In addition, Millepied’s works can be found in major dance companies worldwide, including at City Ballet, Paris Opera Ballet, American Ballet Theatre and Mariinsky Ballet. But it was in 2010, when Millepied’s personal life and career merged into a story that might be likened to a Hollywood fairy tale. Making the dances for Darren Aronofsky’s award-winning film, Black Swan, as well as acting in the production, he met Natalie Portman, who snagged an Oscar for her role as the unstable ballerina, with the pair marrying two years later.

Since then, Millepied, whose honors include winning the 1994 Prix de Lausanne, as well as being made a 2010 Chevalier of the Order of Arts and Letters by the French Ministry of Culture, was also director of the Paris Opera Ballet from 2014-2016. While at the prestigious company—and with his finger on the pulse of the art form—Millepied commissioned new works by such bold-faced names as William Forsythe, Wayne McGregor and Crystal Pite.

Making his home in Paris and the City of Angels while raising two children with Portman, Millepied continues to create works for LA Dance Project, as well as tour with the troupe. Keeping a rock star-like schedule, the multi-hyphenate also directed his first feature film, the recently released, “Carmen.” Loosely based on the story of Georges Bizet’s 1875 opera of the same name, the edgy work is a fusion of dance and drama, punctuated with an original score by three-time Oscar nominee, Nicholas Britell (Moonlight, Don’t Look Up).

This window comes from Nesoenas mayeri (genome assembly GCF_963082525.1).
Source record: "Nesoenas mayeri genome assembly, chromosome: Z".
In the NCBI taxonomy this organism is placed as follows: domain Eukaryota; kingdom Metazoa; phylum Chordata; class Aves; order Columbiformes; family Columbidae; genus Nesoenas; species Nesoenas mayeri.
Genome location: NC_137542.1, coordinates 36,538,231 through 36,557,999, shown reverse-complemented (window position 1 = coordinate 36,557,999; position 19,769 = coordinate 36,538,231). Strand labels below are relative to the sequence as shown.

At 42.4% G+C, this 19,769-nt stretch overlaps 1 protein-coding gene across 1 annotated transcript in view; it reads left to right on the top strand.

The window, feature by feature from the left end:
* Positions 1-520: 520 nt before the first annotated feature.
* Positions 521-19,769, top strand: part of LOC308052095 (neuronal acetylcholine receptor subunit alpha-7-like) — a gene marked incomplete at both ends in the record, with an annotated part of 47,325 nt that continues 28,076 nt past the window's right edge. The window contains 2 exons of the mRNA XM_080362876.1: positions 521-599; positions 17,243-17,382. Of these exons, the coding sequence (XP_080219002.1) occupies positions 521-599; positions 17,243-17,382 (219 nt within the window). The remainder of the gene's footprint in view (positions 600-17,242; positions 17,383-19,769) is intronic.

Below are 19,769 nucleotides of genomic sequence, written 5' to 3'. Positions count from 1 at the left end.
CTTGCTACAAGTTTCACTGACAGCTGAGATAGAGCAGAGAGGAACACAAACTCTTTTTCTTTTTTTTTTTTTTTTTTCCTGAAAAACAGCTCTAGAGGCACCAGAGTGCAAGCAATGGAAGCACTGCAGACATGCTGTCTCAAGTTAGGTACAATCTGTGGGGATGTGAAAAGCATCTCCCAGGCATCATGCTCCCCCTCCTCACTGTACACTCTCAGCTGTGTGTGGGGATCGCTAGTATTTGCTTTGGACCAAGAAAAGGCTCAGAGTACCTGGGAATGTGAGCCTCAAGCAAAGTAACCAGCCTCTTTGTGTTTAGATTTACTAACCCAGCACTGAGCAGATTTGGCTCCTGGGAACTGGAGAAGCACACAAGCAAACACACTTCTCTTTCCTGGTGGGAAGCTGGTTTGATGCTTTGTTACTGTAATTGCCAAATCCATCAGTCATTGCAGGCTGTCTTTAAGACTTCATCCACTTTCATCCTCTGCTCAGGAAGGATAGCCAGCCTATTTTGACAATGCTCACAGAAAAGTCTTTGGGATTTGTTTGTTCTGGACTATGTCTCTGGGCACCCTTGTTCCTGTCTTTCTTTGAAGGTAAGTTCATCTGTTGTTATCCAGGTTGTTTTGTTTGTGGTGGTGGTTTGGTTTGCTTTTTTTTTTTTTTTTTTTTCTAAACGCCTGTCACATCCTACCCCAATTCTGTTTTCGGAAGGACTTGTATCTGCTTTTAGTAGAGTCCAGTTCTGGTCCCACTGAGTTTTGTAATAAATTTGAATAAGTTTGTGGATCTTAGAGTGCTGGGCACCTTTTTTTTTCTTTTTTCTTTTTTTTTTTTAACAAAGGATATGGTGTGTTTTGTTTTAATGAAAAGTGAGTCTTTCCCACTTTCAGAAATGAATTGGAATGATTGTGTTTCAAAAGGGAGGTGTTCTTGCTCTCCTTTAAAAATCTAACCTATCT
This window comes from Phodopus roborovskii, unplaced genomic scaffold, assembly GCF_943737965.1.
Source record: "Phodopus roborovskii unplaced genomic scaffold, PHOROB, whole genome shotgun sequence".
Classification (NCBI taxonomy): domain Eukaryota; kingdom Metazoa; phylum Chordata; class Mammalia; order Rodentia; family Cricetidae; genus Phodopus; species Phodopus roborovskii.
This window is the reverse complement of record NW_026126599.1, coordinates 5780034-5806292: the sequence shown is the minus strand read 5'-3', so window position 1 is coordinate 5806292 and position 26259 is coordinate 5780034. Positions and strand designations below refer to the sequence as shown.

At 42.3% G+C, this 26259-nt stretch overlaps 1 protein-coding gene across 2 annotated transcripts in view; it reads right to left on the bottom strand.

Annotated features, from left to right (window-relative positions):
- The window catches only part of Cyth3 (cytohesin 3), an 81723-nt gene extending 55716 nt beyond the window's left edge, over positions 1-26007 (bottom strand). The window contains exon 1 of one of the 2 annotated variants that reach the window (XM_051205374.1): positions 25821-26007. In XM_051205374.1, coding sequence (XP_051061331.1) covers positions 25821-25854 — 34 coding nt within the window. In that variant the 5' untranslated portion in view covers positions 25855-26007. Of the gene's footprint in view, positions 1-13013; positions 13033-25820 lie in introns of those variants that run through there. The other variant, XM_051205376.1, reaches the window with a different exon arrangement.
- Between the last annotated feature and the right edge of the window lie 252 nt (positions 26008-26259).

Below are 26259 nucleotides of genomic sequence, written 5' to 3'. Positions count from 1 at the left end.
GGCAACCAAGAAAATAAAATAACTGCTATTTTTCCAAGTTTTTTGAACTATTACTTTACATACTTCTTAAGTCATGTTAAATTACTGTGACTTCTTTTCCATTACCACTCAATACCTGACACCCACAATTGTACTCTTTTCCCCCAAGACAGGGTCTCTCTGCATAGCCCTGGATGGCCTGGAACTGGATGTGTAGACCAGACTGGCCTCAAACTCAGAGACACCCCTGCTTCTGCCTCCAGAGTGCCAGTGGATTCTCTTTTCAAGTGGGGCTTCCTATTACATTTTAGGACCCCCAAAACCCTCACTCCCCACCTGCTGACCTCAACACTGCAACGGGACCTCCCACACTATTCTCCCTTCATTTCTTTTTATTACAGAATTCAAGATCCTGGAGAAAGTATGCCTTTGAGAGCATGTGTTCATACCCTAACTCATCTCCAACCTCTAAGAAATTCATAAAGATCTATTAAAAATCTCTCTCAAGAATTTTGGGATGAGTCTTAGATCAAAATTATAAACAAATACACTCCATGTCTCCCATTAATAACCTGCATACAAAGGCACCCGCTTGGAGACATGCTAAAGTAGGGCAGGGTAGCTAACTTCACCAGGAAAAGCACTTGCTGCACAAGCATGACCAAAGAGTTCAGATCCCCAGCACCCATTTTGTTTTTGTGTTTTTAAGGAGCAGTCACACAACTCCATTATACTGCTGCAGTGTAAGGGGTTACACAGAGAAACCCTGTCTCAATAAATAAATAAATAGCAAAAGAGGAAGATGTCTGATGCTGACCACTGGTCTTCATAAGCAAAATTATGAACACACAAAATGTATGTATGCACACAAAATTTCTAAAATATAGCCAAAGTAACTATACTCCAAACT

Fjord Review had the opportunity to catch up with the über-busy Millepied by phone from Los Angeles. The conversation ranged from topics that included his approach to the Shakespearean classic and why it’s important to stage works by women, to his becoming more socially aware.

Were you particularly enamored with “Romeo & Juliet” growing up? Was it a kind of touchstone for you in the ballet canon, and did you ever want to dance Romeo?

It was funny, because it’s not something I was ever interested in choreographing for the theater. I started to think about it for movies, then started to think about a stage production that would involve live performance and live video.

Of course, there’s always a point in a dancer’s life, with a score that feels glorious and you want to dance to it. But I never did.

Why do audiences continue to swoon over, “Romeo & Juliet?” Is it the story, Prokofiev’s memorable music, or, that it can be, well, so dancerly?

I think people are drawn to it because the score is a score that stays with you. That’s impactful. Actually, when I was 13 or 14, I was very enivrant, which means being everything drunk about it.